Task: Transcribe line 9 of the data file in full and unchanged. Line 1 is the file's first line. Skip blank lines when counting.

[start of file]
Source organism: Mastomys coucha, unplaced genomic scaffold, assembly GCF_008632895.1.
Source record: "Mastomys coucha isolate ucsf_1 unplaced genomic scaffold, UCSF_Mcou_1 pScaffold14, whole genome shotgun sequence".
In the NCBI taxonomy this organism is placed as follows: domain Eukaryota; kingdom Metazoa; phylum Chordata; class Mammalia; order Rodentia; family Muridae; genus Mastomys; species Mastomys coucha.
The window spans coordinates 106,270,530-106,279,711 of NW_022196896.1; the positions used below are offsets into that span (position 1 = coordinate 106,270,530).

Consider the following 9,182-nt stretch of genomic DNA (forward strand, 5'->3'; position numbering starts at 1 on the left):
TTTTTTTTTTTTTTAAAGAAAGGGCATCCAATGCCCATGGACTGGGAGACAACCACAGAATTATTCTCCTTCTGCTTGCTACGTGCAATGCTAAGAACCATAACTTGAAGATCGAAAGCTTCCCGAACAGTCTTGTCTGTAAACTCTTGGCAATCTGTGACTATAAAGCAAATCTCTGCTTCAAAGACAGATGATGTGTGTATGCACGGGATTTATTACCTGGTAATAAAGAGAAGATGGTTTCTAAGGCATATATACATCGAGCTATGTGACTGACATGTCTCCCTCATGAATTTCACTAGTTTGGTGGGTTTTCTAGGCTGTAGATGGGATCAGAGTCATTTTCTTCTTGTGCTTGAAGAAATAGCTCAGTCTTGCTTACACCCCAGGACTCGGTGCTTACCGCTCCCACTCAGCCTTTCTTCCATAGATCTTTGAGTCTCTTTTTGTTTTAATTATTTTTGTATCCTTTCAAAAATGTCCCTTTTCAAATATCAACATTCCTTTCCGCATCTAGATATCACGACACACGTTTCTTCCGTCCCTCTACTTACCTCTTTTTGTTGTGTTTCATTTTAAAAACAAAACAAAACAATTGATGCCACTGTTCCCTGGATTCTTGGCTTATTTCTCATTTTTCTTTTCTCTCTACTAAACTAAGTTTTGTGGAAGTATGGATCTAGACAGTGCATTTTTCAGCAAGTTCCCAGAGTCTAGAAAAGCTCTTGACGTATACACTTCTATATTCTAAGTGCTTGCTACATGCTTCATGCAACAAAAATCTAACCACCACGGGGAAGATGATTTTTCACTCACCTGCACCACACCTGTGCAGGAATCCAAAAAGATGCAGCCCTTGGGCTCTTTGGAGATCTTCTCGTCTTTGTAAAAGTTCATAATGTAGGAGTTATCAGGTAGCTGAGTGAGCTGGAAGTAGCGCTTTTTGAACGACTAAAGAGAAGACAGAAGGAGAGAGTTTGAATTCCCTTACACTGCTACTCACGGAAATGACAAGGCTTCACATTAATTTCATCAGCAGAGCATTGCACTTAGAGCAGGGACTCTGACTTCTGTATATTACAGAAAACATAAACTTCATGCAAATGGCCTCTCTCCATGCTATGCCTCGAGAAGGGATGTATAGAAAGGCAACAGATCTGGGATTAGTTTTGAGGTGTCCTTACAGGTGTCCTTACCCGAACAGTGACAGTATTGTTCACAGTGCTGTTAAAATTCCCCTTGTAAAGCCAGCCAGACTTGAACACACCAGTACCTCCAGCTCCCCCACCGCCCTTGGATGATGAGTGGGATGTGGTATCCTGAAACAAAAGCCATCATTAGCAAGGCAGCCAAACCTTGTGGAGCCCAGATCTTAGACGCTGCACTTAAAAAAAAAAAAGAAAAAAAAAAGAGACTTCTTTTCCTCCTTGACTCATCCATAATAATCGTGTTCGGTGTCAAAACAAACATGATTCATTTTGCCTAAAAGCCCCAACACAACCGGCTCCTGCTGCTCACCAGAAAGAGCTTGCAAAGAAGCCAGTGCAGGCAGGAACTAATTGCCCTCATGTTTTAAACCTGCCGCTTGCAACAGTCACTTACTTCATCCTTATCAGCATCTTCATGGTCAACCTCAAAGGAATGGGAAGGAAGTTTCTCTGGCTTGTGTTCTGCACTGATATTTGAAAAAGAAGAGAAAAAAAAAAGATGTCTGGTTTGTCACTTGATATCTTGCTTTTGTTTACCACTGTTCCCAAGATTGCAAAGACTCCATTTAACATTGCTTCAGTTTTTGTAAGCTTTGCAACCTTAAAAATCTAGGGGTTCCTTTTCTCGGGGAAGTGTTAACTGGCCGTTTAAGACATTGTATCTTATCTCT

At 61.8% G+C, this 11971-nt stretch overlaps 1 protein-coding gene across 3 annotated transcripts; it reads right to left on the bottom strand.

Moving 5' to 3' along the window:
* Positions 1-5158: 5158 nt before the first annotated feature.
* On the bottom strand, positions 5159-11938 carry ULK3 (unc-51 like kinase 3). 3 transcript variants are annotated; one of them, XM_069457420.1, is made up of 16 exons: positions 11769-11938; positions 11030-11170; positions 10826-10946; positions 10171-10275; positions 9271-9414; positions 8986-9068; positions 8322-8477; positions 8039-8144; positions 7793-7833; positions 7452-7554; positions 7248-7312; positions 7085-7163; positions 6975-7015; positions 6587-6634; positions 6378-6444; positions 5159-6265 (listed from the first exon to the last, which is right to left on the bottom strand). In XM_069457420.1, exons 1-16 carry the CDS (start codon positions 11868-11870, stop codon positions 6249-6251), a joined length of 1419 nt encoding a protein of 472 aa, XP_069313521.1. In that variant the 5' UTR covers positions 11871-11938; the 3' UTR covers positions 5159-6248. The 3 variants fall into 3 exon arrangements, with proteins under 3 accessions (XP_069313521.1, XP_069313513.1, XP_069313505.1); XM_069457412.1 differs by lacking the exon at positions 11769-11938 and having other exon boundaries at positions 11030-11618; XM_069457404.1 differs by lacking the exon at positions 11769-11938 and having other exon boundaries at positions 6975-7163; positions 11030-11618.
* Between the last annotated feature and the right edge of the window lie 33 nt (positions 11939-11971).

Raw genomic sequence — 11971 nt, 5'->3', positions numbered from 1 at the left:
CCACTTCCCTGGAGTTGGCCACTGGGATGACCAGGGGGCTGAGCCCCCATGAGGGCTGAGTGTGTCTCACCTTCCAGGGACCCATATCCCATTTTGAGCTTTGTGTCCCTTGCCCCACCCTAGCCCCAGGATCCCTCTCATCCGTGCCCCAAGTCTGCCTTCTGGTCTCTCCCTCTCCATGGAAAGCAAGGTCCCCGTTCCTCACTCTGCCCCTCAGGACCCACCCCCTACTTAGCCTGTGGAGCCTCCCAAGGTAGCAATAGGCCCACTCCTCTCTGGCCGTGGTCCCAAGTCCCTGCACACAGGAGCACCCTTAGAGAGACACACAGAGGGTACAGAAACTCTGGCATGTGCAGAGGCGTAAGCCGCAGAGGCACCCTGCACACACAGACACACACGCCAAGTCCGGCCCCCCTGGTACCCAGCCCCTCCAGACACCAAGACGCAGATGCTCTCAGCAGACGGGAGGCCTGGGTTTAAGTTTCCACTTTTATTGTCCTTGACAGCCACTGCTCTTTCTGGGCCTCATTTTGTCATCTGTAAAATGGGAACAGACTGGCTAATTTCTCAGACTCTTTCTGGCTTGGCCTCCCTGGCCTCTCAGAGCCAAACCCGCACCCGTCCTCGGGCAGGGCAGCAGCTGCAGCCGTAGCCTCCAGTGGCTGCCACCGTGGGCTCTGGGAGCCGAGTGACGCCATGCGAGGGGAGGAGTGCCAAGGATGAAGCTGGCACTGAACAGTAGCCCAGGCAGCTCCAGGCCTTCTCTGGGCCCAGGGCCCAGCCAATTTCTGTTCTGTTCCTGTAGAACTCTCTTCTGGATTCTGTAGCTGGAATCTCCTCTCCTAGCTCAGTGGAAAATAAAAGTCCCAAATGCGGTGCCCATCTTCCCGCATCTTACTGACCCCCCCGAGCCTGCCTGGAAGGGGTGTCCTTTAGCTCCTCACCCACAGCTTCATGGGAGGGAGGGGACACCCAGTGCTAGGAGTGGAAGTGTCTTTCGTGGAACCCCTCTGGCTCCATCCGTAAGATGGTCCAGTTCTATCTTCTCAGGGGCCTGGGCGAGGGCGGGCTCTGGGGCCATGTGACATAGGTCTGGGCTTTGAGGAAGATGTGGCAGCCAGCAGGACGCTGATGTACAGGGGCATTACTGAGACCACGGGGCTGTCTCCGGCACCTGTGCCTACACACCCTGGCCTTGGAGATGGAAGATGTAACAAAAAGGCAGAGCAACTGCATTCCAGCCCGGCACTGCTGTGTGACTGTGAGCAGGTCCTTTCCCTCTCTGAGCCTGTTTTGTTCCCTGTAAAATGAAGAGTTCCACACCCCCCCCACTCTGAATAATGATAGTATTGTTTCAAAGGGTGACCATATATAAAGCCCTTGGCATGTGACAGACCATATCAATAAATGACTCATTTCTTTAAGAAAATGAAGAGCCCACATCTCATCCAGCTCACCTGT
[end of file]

* Positions 1-5158: 5158 nt before the first annotated feature.